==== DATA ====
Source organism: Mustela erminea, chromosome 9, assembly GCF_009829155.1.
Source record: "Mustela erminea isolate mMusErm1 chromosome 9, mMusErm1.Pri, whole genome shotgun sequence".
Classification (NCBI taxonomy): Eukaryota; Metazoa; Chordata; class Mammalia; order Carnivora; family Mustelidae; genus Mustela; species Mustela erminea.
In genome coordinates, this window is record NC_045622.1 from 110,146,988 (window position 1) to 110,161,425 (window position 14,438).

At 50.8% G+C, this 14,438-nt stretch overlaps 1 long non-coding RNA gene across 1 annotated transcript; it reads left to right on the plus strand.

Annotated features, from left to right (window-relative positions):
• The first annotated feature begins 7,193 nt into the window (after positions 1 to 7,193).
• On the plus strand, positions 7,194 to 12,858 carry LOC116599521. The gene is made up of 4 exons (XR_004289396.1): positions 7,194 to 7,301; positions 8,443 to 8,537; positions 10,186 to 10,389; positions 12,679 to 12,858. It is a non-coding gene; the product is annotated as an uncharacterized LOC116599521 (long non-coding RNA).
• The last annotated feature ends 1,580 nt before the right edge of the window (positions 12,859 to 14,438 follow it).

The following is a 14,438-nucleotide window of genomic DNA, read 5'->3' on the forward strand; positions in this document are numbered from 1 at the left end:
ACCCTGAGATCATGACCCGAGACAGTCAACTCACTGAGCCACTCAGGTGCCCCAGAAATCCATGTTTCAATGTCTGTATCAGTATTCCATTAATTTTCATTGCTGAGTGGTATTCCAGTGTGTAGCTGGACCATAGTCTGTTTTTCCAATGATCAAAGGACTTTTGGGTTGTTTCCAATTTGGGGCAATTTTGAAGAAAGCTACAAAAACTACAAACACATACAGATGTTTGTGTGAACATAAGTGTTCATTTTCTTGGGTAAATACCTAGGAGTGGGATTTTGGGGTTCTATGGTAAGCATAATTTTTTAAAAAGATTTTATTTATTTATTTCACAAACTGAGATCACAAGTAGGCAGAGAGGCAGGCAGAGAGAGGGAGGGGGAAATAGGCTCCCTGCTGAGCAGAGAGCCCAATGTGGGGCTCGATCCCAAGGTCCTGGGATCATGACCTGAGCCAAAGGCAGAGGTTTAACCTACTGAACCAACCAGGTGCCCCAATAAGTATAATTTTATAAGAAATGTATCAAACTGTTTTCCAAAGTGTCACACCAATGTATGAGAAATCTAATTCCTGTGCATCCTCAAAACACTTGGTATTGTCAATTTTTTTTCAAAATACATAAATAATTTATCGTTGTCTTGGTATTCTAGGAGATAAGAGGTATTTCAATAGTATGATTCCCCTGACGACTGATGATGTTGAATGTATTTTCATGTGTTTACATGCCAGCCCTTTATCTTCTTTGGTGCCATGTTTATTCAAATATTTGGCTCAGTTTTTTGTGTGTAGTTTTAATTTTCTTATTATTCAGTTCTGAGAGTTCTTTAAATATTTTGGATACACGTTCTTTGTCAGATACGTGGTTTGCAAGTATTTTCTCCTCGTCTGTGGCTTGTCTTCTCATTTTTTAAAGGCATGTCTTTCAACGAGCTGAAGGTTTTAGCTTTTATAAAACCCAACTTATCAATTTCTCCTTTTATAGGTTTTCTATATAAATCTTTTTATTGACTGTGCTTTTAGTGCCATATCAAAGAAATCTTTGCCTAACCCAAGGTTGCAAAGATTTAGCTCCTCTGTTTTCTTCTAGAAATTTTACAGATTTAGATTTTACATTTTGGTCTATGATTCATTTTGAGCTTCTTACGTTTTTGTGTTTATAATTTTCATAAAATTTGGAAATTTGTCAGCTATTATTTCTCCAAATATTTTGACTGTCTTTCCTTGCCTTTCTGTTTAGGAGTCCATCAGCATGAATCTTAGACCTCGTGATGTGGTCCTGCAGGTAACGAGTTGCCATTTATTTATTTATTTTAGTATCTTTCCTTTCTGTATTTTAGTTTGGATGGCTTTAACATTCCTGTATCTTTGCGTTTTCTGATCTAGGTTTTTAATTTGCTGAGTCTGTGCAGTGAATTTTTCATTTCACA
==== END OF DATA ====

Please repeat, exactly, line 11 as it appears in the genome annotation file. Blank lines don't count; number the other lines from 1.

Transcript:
ACCCTGAGATCATGACCCGAGACAGTCAACTCACTGAGCCACTCAGGTGCCCCAGAAATCCATGTTTCAATGTCTGTATCAGTATTCCATTAATTTTCATTGCTGAGTGGTATTCCAGTGTGTAGCTGGACCATAGTCTGTTTTTCCAATGATCAAAGGACTTTTGGGTTGTTTCCAATTTGGGGCAATTTTGAAGAAAGCTACAAAAACTACAAACACATACAGATGTTTGTGTGAACATAAGTGTTCATTTTCTTGGGTAAATACCTAGGAGTGGGATTTTGGGGTTCTATGGTAAGCATAATTTTTTAAAAAGATTTTATTTATTTATTTCACAAACTGAGATCACAAGTAGGCAGAGAGGCAGGCAGAGAGAGGGAGGGGGAAATAGGCTCCCTGCTGAGCAGAGAGCCCAATGTGGGGCTCGATCCCAAGGTCCTGGGATCATGACCTGAGCCAAAGGCAGAGGTTTAACCTACTGAACCAACCAGGTGCCCCAATAAGTATAATTTTATAAGAAATGTATCAAACTGTTTTCCAAAGTGTCACACCAATGTATGAGAAATCTAATTCCTGTGCATCCTCAAAACACTTGGTATTGTCAATTTTTTTTCAAAATACATAAATAATTTATCGTTGTCTTGGTATTCTAGGAGATAAGAGGTATTTCAATAGTATGATTCCCCTGACGACTGATGATGTTGAATGTATTTTCATGTGTTTACATGCCAGCCCTTTATCTTCTTTGGTGCCATGTTTATTCAAATATTTGGCTCAGTTTTTTGTGTGTAGTTTTAATTTTCTTATTATTCAGTTCTGAGAGTTCTTTAAATATTTTGGATACACGTTCTTTGTCAGATACGTGGTTTGCAAGTATTTTCTCCTCGTCTGTGGCTTGTCTTCTCATTTTTTAAAGGCATGTCTTTCAACGAGCTGAAGGTTTTAGCTTTTATAAAACCCAACTTATCAATTTCTCCTTTTATAGGTTTTCTATATAAATCTTTTTATTGACTGTGCTTTTAGTGCCATATCAAAGAAATCTTTGCCTAACCCAAGGTTGCAAAGATTTAGCTCCTCTGTTTTCTTCTAGAAATTTTACAGATTTAGATTTTACATTTTGGTCTATGATTCATTTTGAGCTTCTTACGTTTTTGTGTTTATAATTTTCATAAAATTTGGAAATTTGTCAGCTATTATTTCTCCAAATATTTTGACTGTCTTTCCTTGCCTTTCTGTTTAGGAGTCCATCAGCATGAATCTTAGACCTCGTGATGTGGTCCTGCAGGTAACGAGTTGCCATTTATTTATTTATTTTAGTATCTTTCCTTTCTGTATTTTAGTTTGGATGGCTTTAACATTCCTGTATCTTTGCGTTTTCTGATCTAGGTTTTTAATTTGCTGAGTCTGTGCAGTGAATTTTTCATTTCACA